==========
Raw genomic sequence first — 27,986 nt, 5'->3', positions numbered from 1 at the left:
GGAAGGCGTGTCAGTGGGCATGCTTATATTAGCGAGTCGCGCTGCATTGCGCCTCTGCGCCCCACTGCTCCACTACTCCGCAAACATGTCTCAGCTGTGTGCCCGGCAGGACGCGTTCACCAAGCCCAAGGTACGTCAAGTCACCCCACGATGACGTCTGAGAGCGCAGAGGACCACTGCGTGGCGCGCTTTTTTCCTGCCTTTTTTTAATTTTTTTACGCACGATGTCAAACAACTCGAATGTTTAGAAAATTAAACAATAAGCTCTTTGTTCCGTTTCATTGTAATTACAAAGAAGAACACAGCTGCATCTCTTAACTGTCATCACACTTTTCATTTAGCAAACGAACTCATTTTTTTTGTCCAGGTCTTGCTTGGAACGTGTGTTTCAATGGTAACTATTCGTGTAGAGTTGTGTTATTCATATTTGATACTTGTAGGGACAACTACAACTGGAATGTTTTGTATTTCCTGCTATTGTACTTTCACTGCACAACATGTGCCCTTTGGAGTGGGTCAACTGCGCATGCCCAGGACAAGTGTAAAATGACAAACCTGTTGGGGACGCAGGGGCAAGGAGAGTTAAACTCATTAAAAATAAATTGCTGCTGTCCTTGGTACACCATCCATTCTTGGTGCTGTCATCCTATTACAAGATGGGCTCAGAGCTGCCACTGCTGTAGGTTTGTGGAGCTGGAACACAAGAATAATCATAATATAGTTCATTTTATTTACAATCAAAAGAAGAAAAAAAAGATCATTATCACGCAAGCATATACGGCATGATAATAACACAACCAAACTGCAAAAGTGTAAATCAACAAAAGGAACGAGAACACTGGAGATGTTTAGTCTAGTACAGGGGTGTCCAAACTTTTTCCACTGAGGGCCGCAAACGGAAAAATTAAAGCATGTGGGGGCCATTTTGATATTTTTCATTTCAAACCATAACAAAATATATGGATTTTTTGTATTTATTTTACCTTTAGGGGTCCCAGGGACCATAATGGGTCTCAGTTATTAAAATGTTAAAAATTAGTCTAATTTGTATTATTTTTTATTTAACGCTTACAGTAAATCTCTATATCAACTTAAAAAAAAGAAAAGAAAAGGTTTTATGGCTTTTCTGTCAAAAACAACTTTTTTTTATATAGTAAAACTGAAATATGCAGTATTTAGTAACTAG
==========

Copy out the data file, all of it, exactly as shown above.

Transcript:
Raw genomic sequence first — 27,986 nt, 5'->3', positions numbered from 1 at the left:
GGAAGGCGTGTCAGTGGGCATGCTTATATTAGCGAGTCGCGCTGCATTGCGCCTCTGCGCCCCACTGCTCCACTACTCCGCAAACATGTCTCAGCTGTGTGCCCGGCAGGACGCGTTCACCAAGCCCAAGGTACGTCAAGTCACCCCACGATGACGTCTGAGAGCGCAGAGGACCACTGCGTGGCGCGCTTTTTTCCTGCCTTTTTTTAATTTTTTTACGCACGATGTCAAACAACTCGAATGTTTAGAAAATTAAACAATAAGCTCTTTGTTCCGTTTCATTGTAATTACAAAGAAGAACACAGCTGCATCTCTTAACTGTCATCACACTTTTCATTTAGCAAACGAACTCATTTTTTTTGTCCAGGTCTTGCTTGGAACGTGTGTTTCAATGGTAACTATTCGTGTAGAGTTGTGTTATTCATATTTGATACTTGTAGGGACAACTACAACTGGAATGTTTTGTATTTCCTGCTATTGTACTTTCACTGCACAACATGTGCCCTTTGGAGTGGGTCAACTGCGCATGCCCAGGACAAGTGTAAAATGACAAACCTGTTGGGGACGCAGGGGCAAGGAGAGTTAAACTCATTAAAAATAAATTGCTGCTGTCCTTGGTACACCATCCATTCTTGGTGCTGTCATCCTATTACAAGATGGGCTCAGAGCTGCCACTGCTGTAGGTTTGTGGAGCTGGAACACAAGAATAATCATAATATAGTTCATTTTATTTACAATCAAAAGAAGAAAAAAAAGATCATTATCACGCAAGCATATACGGCATGATAATAACACAACCAAACTGCAAAAGTGTAAATCAACAAAAGGAACGAGAACACTGGAGATGTTTAGTCTAGTACAGGGGTGTCCAAACTTTTTCCACTGAGGGCCGCAAACGGAAAAATTAAAGCATGTGGGGGCCATTTTGATATTTTTCATTTCAAACCATAACAAAATATATGGATTTTTTGTATTTATTTTACCTTTAGGGGTCCCAGGGACCATAATGGGTCTCAGTTATTAAAATGTTAAAAATTAGTCTAATTTGTATTATTTTTTATTTAACGCTTACAGTAAATCTCTATATCAACTTAAAAAAAAGAAAAGAAAAGGTTTTATGGCTTTTCTGTCAAAAACAACTTTTTTTTATATAGTAAAACTGAAATATGCAGTATTTAGTAACTAG